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Association Between the Birth of Twins and Parental Divorce

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Abstract

OBJECTIVE:

Mothers of multiple births face higher rates of postpartum depression, yet evidence on the marital consequences of multiple births is limited. We examined the association between twin births and parental divorce.

METHODS:

We used the 1980 U.S. Census to identify a large sample of mothers with and without twin births. The goal was to estimate multivariate logistic models of the association between birth of twins and divorce adjusting for race, age at marriage and first birth, and college education. We examined whether the association was affected by maternal education, age and sex composition of twins, and family size.

RESULTS:

Twins at first birth were associated with greater parental divorce compared with singletons (odds ratio, 1.08; 95% confidence interval, 1.01–1.16; absolute risk 13.7% with twins compared with 12.7%; P=.02). The association was statistically greater among mothers not attending college (14.9% with twins compared with 13.3%; P=.01) compared with those with some college (10.4% with twins compared with 10.5%; P=.34); those with children older than 8 years (15.6% with twins compared with 13.5%; P<.01) compared with younger children (10.6% with twins compared with 10.8%; P=.42); and those with at least one twin girl (13.8% with twins compared with 12.6%; P=.03) compared with twin boys (12.1% with twins compared with 12.5%, P=.38). Mothers with four or more children had a larger association between birth of twins and divorce (15.4% for mothers with twins at fourth birth compared with 11.3% for all other mothers with four or more children; P<.01) compared with mothers with twins at first birth (13.7% for twins at first birth compared with 12.7%; P=.02).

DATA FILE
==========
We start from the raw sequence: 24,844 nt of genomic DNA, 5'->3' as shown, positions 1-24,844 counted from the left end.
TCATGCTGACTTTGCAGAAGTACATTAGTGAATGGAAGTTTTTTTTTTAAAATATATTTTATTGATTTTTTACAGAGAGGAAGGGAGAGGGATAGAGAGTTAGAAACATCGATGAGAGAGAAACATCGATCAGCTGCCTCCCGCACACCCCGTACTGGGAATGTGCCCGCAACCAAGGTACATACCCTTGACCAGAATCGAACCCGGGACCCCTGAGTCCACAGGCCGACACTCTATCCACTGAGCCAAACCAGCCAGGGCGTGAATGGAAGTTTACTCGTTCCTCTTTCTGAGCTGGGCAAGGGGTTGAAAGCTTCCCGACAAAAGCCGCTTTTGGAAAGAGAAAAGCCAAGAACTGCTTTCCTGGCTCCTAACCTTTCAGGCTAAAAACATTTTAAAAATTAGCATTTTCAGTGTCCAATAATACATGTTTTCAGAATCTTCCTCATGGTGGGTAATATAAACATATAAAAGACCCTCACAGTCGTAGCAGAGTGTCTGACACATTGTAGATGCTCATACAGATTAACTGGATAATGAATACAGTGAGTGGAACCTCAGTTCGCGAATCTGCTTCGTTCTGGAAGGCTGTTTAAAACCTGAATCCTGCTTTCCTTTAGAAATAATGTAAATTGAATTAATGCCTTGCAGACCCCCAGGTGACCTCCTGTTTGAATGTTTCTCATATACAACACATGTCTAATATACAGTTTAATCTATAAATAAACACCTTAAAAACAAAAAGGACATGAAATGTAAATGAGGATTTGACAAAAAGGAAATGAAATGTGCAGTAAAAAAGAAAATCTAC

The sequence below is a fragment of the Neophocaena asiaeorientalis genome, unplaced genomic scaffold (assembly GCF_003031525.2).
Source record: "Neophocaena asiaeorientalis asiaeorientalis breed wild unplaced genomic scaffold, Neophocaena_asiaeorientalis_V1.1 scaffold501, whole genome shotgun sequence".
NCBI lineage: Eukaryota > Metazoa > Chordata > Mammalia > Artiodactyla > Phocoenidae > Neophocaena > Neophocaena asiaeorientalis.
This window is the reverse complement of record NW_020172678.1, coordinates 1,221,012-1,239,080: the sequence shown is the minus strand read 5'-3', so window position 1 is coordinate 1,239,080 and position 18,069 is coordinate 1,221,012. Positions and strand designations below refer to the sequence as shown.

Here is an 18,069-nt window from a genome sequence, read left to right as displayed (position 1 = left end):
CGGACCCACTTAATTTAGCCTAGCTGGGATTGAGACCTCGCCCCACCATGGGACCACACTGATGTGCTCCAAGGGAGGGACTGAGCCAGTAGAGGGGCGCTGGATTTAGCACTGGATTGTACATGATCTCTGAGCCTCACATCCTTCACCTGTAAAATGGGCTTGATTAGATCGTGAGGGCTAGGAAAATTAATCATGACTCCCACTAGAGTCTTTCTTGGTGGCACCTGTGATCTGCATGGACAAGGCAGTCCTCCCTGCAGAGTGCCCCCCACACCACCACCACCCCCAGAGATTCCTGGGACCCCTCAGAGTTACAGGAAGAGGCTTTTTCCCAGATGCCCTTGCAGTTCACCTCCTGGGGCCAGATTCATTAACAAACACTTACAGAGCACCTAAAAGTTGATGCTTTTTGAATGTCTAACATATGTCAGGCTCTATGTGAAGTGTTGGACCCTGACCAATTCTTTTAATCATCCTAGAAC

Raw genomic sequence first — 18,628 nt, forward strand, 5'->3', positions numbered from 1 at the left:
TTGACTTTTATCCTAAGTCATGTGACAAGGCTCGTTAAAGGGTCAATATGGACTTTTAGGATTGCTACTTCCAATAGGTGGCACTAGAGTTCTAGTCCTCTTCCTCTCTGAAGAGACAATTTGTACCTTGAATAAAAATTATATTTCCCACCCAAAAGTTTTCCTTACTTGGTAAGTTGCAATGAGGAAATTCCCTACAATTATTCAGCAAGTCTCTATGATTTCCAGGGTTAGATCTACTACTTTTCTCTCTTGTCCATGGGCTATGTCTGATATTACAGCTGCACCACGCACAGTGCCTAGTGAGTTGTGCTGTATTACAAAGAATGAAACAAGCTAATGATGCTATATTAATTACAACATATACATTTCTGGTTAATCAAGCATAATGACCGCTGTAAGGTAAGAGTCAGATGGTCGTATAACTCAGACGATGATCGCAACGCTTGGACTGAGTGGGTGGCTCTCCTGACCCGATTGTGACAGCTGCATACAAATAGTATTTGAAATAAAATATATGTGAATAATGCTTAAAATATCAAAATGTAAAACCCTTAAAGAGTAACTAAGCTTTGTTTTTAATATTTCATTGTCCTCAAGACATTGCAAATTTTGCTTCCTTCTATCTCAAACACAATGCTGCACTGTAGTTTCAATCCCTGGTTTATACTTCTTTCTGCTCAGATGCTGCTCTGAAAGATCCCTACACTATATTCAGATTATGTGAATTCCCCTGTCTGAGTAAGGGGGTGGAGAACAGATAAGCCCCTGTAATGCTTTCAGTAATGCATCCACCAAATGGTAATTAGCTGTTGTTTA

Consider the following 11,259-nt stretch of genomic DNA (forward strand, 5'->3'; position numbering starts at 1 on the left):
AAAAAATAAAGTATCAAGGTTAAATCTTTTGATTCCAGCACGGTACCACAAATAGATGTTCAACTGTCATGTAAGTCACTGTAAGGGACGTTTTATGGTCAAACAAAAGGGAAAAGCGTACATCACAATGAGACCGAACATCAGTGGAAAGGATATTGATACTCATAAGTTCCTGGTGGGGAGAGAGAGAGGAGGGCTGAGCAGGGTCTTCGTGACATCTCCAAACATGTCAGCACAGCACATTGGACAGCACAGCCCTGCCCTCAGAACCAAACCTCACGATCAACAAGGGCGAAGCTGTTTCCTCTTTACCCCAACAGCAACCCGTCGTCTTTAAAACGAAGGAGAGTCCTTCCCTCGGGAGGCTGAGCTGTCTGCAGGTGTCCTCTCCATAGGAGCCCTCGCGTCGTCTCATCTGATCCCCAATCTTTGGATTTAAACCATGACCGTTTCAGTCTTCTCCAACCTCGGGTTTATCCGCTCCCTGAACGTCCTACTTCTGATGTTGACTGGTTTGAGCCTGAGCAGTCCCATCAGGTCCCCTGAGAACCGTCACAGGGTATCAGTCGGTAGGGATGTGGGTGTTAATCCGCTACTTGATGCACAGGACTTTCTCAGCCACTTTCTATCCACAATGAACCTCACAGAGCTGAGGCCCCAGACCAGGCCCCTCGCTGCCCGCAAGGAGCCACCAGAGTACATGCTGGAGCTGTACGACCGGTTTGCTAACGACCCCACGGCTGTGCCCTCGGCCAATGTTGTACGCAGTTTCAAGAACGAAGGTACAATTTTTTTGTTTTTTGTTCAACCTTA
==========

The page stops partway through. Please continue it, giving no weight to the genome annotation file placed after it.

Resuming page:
CONCLUSION:

Health consequences of twin births for children and mothers are well known. Twin births may be associated with longer-term parental divorce. Specific groups, namely mothers not completing college and mothers who already have more children, may be at higher risk.

LEVEL OF EVIDENCE:

II

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